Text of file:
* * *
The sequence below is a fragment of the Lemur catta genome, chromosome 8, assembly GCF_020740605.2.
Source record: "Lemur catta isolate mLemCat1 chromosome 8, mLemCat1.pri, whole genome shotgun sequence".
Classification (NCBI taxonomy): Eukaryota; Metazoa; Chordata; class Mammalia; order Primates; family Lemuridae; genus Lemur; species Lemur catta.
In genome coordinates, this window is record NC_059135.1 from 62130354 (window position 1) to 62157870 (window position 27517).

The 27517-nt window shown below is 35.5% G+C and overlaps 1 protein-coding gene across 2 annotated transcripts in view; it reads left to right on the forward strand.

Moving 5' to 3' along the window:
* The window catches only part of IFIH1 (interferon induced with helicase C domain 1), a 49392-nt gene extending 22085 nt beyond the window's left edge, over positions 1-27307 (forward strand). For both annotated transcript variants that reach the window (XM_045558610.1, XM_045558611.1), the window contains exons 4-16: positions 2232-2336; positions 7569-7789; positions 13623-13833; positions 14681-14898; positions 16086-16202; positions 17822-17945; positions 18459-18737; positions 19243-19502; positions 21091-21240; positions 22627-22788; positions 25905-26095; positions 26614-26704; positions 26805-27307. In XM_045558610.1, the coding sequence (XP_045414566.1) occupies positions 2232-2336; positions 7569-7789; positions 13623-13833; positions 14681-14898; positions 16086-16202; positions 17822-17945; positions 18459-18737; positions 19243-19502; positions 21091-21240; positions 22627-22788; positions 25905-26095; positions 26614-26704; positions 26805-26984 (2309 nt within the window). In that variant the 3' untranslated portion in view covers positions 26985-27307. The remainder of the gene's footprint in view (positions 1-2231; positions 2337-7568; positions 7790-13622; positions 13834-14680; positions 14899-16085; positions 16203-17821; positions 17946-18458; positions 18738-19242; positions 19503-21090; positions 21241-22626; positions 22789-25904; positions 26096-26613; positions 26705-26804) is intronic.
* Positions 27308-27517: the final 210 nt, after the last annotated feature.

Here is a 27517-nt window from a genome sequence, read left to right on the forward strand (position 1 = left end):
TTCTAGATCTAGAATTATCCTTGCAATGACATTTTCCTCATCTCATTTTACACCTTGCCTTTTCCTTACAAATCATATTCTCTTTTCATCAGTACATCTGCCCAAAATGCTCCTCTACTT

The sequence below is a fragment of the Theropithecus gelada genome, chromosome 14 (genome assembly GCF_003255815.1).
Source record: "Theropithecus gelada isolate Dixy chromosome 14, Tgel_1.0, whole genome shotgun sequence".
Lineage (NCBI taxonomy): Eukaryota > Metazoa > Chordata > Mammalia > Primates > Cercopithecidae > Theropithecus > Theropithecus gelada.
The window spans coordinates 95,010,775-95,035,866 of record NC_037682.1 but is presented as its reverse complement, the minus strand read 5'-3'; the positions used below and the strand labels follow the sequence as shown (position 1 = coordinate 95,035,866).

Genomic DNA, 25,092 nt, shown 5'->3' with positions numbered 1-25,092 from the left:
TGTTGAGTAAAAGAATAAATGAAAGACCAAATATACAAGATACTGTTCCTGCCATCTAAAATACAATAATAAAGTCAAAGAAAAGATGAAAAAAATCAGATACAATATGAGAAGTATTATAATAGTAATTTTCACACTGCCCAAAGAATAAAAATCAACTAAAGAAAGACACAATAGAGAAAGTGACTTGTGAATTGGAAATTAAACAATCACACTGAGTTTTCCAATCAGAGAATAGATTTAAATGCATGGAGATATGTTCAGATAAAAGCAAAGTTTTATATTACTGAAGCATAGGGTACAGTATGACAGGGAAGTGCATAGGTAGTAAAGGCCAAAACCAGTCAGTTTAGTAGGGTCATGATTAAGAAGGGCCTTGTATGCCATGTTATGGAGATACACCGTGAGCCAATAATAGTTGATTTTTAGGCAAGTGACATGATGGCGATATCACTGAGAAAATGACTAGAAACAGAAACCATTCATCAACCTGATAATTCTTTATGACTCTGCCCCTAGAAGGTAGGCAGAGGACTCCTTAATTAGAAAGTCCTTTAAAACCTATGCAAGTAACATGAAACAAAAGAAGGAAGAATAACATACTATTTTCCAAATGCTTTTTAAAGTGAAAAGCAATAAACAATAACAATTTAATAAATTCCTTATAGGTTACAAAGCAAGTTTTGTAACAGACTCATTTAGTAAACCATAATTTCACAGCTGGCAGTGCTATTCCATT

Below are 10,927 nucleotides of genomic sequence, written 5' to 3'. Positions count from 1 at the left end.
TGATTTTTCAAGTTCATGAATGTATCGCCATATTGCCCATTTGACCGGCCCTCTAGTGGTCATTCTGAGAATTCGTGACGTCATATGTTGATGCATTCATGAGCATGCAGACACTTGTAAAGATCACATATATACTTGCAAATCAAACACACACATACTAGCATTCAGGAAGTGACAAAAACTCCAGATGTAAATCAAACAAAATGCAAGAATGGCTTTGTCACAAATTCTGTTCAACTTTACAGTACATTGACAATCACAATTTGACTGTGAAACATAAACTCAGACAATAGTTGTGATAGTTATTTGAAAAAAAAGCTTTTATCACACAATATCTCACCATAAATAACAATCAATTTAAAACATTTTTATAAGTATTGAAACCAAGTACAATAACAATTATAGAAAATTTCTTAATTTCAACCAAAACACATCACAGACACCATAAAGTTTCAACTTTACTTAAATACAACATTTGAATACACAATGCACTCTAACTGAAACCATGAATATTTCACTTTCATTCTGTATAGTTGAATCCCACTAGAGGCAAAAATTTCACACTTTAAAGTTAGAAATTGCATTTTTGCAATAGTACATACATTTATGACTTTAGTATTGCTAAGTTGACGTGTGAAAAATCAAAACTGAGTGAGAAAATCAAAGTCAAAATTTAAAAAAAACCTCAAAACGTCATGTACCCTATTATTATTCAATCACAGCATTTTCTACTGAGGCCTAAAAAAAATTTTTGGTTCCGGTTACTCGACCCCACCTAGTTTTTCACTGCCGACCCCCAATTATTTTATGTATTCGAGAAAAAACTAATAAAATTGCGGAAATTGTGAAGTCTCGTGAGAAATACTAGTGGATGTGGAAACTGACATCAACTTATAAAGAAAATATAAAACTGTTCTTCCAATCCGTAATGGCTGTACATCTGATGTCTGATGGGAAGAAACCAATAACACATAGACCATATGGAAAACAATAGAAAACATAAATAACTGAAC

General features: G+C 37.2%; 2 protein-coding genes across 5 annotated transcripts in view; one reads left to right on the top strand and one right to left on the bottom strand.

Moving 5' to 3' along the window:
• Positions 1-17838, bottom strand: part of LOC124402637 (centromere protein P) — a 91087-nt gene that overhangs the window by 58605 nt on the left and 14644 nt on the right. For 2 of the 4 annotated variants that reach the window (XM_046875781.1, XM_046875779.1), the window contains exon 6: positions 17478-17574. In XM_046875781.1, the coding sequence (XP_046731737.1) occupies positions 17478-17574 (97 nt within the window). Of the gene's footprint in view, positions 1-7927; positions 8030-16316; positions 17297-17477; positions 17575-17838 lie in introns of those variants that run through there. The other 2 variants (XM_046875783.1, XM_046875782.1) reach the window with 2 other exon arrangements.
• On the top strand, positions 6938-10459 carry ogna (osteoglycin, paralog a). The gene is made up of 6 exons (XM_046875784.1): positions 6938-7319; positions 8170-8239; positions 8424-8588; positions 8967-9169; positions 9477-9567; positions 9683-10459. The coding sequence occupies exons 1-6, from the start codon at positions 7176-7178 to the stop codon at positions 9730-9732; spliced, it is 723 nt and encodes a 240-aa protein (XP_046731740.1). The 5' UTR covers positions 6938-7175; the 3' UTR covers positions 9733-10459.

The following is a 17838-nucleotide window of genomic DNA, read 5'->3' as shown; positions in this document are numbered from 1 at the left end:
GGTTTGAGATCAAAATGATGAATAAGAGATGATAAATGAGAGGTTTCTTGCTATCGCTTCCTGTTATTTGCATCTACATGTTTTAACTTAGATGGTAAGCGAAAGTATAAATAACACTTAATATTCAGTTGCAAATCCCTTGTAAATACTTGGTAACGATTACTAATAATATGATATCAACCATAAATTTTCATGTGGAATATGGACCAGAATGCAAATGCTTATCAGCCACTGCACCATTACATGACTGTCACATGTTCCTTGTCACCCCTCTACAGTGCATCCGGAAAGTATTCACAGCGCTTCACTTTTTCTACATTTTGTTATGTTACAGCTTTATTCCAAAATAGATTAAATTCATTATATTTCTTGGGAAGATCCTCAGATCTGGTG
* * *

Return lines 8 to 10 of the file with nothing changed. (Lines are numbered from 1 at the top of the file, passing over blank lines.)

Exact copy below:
* Positions 27308-27517: the final 210 nt, after the last annotated feature.

Here is a 27517-nt window from a genome sequence, read left to right on the forward strand (position 1 = left end):
TTCTAGATCTAGAATTATCCTTGCAATGACATTTTCCTCATCTCATTTTACACCTTGCCTTTTCCTTACAAATCATATTCTCTTTTCATCAGTACATCTGCCCAAAATGCTCCTCTACTT